Facebook, with its giant infrastructure and its equally wide view into Internet attacks, has built an information-sharing platform that it hopes will entice other big technology companies to join and contribute threat data and indicators of compromise.
The platform, called ThreatExchange, already counts Pinterest, Yahoo, Tumblr, Twitter, Bitly and Dropbox among its early members. The cost is free, and most of the heavy lifting is done by Facebook’s infrastructure. The platform developers were also cognizant of some of the concerns enterprises have about sharing threat data, from both a competitive and risk management standpoint. Privacy controls are built in to ThreatExchange that not only sanitize information provided by members, but also allows contributors to share data with all of the exchange’s members, or only particular subsets.
In addition to threat information shared by contributors, open source threat intelligence feeds are pulled into the platform. Mark Hammell, manager of Facebook’s threat infrastructure team, would not identify any of the open source feeds until some legal machinations are worked out. Facebook will homogenize all of those respective feeds’ data formats and make them consumable via ThreatExchange.
“We’re able to leverage a huge community doing security research independently and give them a platform,” Hammell said.
Hammell said he hopes the initial partner list grows to include other technology companies with a large Internet footprint. Microsoft, for example, has developed its own information sharing platform called Interflow, while the FBI announced last winter that it was releasing an unclassified version of its malware repository in the hopes of spurring public-private sharing of threat data.
“If some reasonably large Internet properties cooperate on attacks they’ve seen and responded to, the vast majority of the Internet will be safer,” Hammell said. “We want to bring in more companies like that and eventually broaden it beyond big companies to smaller web properties and researchers. We want to create a forum where we can share attack and threat information in an easy way and share it with as many who want to receive it.
“We realize that any problem that affects the Internet affects our products in lockstep,” Hammell said. “The corollary there is that the more we can do to take on larger problems the Internet is facing, the better our products will be and the safer the Internet will be.”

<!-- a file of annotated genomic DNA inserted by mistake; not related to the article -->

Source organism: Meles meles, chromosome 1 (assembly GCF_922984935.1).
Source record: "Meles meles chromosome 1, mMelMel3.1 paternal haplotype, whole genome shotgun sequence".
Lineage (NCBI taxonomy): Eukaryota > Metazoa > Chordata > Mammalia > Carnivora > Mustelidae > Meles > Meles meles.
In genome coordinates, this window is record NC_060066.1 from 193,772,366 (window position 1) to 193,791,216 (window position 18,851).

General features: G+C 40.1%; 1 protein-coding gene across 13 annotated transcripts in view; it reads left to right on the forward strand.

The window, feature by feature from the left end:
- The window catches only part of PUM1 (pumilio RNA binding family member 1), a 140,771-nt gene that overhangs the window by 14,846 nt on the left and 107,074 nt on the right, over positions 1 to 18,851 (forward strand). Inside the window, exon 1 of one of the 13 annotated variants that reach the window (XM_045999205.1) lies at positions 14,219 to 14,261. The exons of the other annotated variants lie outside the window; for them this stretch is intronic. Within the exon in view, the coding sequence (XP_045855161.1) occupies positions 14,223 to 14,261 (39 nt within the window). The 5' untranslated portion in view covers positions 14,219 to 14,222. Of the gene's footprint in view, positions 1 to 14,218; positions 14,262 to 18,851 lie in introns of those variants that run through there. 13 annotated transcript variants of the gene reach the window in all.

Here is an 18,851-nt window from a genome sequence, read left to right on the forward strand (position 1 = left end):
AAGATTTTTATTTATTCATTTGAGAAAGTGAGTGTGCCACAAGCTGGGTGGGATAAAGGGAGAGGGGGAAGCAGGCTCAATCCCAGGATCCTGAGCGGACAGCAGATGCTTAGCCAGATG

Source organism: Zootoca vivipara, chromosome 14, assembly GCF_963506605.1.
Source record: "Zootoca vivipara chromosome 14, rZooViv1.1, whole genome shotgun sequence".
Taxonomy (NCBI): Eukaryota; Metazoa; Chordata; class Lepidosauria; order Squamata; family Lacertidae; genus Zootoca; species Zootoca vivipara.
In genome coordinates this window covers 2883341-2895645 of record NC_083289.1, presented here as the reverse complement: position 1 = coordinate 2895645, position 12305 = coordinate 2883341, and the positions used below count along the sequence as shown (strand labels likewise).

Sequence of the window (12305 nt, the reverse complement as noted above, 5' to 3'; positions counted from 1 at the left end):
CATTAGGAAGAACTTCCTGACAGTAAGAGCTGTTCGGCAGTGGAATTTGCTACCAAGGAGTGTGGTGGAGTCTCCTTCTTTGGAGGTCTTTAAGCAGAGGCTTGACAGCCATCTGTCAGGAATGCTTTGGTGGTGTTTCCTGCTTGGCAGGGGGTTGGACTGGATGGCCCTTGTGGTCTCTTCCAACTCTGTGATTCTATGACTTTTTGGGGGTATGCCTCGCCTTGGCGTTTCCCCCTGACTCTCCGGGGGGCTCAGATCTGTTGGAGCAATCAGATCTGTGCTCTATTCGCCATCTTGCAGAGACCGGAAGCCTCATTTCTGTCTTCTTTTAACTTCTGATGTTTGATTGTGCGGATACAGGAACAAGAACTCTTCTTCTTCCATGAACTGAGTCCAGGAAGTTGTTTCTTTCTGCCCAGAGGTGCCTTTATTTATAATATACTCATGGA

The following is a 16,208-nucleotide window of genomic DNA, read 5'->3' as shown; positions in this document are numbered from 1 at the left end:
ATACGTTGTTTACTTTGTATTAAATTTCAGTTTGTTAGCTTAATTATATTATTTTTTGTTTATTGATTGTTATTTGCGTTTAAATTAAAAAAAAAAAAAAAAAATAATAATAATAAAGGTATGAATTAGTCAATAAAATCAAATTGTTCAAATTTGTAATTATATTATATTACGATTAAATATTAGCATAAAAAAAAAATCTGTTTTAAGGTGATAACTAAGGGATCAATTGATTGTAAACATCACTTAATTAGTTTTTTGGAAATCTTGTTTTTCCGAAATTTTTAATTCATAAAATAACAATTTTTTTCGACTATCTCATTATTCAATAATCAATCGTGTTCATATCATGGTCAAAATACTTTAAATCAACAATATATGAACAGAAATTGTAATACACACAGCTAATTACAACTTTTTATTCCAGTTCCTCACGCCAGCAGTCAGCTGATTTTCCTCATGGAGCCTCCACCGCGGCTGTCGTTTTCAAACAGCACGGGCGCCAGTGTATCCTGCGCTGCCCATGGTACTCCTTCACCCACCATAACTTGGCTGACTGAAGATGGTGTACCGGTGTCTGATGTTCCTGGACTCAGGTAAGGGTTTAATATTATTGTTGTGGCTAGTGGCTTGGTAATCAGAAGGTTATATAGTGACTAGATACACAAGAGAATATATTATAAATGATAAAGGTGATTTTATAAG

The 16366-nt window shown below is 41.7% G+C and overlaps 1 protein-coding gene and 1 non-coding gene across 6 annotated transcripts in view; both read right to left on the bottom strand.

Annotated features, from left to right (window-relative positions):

Privacy controls are built in to #ThreatExchange that sanitize attack data that’s shared between members. via @ThreatpostTweet
ThreatExchange is an API-based exchange; IT admins will be able to consume threat data via the APIs and write signatures and other protections accordingly. Participants can share threat data such as malware samples, lists of malicious URLs and other indicators of compromise that make sense. While participants will be able to see the data, the will not be able to tell where it’s coming from, though everyone will have access to list of members.
“You can see URLs that are known as bad, or metadata, but you cannot tell where it’s coming from; there is no attribution in the data,” Hammell said. Privacy controls within the framework allow contributors to publish breach data such as domains used in an attack or malware hashes and select who sees it. Facebook said there was one added use case where a contributor is allowed to select only specific other organizations to share data with.
“The classic example is an attack you’re investigating where only you and a few companies are targeted,” Hammell explained. “They can collaborate together on that particular attack and share data, but perhaps they don’t feel it’s appropriate to go wider because it may tip their hand and alert the attacker, or it would not be beneficial to the investigation if others started poking at the infrastructure and possibly disrupt the work they’re doing. It’s an important scenario to get right.”
Hammell added that the platform is free, and the intent is for it to stay that way.
“We want the platform to be a medium to share what people want to share,” he said.